Tajikistan: Activist forcibly returned from Russia faces politically motivated prosecution — rights groups

Sharofiddin Gadoev

DUSHANBE (TCA) — Tajik and Russian officials have arbitrarily detained and forcibly returned to Tajikistan an opposition activist who resurfaced in Dushanbe earlier this month from self-imposed exile, human rights groups say.

The Association of Central Asian Migrants, the Association for Human Rights in Central Asia, Human Rights Watch (HRW), and the Norwegian Helsinki Committee said in a February 24 statement that Sharofiddin Gadoev should be released from Tajik custody and allowed to return immediately to the Netherlands, where he is a recognized refugee, RFE/RL reports.

Steve Swerdlow, Central Asia researcher for HRW, said that Gadoev was facing “trumped-up charges in Tajikistan for his peaceful exercise of freedom of expression.”

Gadoev, 33, is a member of the Europe-based oppositionist National Alliance of Tajikistan and co-founder of the banned Group-24 opposition political movement. He has lived in the Netherlands since 2015.

The government of President Emamoli Rahmon, who has ruled Tajikistan since 1992, has long been criticized for its crackdowns on dissent.

Sources investigating Gadoev’s case learned that Russian security services officers forced Gadoev into their car in Moscow on February 14 and drove him to Domodedovo Airport, where the activist was placed on a flight to Dushanbe, the human rights groups said in their statement.

HRW quoted relatives as saying that the officers beat Gadoev in the car.

On the flight, Gadoev was accompanied by officers from the Tajik security services, who beat him and placed a sack over his head, the statement said, adding that he was delivered in that condition to the Tajik Interior Ministry’s agency for the fight against organized crime on February 15.

Gadoev was reportedly transferred to house arrest on February 20, but officers from the Interior Ministry and special police force OMON remained with him, and the following day he was moved to an undisclosed location by Tajikistan’s security services, according to the human rights NGOs.

Meanwhile, the government issued a series of “choreographed” videos in which Gadoev stated that he had voluntarily returned to Tajikistan and criticized the opposition, they also said.

On February 19, Gadoev’s colleagues published a video recorded earlier by Gadoev in which he said he was traveling to Moscow to meet with officials from Russia’s Security Council to discuss “some problems that have occurred in Tajikistan [and] the situation of Tajik labor migrants.”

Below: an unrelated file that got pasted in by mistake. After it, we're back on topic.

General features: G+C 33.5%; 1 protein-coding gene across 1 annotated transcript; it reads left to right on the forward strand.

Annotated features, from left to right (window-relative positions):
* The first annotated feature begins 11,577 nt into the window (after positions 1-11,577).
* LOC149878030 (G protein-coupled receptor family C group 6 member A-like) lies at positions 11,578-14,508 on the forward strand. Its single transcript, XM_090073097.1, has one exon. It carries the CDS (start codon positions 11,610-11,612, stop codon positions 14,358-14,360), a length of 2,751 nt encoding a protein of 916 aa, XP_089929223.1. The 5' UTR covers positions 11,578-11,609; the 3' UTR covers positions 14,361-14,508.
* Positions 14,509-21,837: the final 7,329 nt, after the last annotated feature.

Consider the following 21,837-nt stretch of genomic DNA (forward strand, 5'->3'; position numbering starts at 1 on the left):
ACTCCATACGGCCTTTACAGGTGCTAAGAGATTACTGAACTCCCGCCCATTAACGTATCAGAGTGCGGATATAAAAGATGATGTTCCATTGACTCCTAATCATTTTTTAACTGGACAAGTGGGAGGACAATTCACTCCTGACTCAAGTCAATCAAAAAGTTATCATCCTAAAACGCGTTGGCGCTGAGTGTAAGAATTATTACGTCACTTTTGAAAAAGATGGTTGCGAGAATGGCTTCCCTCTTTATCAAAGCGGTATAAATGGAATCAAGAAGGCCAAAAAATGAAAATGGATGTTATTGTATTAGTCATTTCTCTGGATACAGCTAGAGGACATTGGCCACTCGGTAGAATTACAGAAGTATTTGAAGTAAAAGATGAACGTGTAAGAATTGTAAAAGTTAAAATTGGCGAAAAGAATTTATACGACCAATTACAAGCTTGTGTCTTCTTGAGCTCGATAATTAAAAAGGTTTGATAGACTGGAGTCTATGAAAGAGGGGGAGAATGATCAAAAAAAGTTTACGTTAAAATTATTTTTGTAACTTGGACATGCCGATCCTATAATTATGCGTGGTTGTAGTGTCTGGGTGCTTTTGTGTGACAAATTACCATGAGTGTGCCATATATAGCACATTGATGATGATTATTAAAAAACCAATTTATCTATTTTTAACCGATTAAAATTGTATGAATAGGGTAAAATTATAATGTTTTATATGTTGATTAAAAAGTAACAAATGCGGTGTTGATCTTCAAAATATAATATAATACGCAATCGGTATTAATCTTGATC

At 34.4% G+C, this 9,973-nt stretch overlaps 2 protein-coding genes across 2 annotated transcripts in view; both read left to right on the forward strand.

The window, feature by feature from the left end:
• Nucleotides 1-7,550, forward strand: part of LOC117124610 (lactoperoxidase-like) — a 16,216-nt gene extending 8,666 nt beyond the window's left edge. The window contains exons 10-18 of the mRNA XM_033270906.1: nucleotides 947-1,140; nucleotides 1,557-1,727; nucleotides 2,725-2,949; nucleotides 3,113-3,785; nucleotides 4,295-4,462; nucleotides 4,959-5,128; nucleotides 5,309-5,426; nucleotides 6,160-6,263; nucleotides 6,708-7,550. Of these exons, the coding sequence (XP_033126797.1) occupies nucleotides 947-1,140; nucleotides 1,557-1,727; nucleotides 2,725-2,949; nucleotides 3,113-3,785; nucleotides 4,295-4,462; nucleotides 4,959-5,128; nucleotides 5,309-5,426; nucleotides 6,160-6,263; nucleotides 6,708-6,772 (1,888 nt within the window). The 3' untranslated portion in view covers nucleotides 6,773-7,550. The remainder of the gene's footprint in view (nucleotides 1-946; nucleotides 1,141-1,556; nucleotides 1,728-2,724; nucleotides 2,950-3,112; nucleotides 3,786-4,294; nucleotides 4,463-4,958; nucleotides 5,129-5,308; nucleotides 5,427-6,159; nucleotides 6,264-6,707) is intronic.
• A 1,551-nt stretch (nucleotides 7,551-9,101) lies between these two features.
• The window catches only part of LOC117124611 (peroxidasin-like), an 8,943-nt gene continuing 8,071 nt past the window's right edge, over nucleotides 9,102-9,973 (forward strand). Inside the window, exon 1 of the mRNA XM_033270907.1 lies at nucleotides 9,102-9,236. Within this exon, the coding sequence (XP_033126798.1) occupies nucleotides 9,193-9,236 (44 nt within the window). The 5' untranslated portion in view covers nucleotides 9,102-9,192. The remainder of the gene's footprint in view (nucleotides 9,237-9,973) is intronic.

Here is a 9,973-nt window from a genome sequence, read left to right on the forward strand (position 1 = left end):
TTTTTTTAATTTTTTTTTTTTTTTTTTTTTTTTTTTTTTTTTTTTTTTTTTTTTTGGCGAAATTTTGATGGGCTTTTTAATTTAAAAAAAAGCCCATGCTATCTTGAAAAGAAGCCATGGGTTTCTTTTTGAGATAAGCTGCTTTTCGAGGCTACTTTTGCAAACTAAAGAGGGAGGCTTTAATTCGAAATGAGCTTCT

“If I suddenly appear on Tajik television or some YouTube channel, saying that I have returned of my own accord – you must not believe it,” he warned in the footage.

“I am not planning to go to Tajikistan willingly. Never,” he added.

The Interior Ministry announced initially that Gadoev has been charged with possession of contraband and forgery.

On February 21, the Dutch Foreign Ministry said that Tajik authorities had confirmed that Gadoev was arrested on charges of “criminal activities.”

The ministry is investigating “whether and how it can assist Mr. Gadoev. We are following the case closely,” a spokeswoman said in a statement sent to RFE/RL.

Marius Fossum, the Norwegian Helsinki Committee’s regional representative in Central Asia, urged the Tajik authorities to “stop the smoke and mirrors,” adding: “There are troubling questions that Tajik authorities may have ill-treated Sharofiddin Gadoev.”

“Tajikistan’s international partners…should seek access to visit with Gadoev and call on the Tajik government to provide him with unimpeded access to an attorney of his choice and visits with family members,” Fossum added.

Sergey Kwan


Sergey Kwan has worked for The Times of Central Asia as a journalist, translator and editor since its foundation in March 1999. Prior to this, from 1996-1997, he worked as a translator at The Kyrgyzstan Chronicle, and from 1997-1999, as a translator at The Central Asian Post.
Kwan studied at the Bishkek Polytechnic Institute from 1990-1994, before completing his training in print journalism in Denmark.

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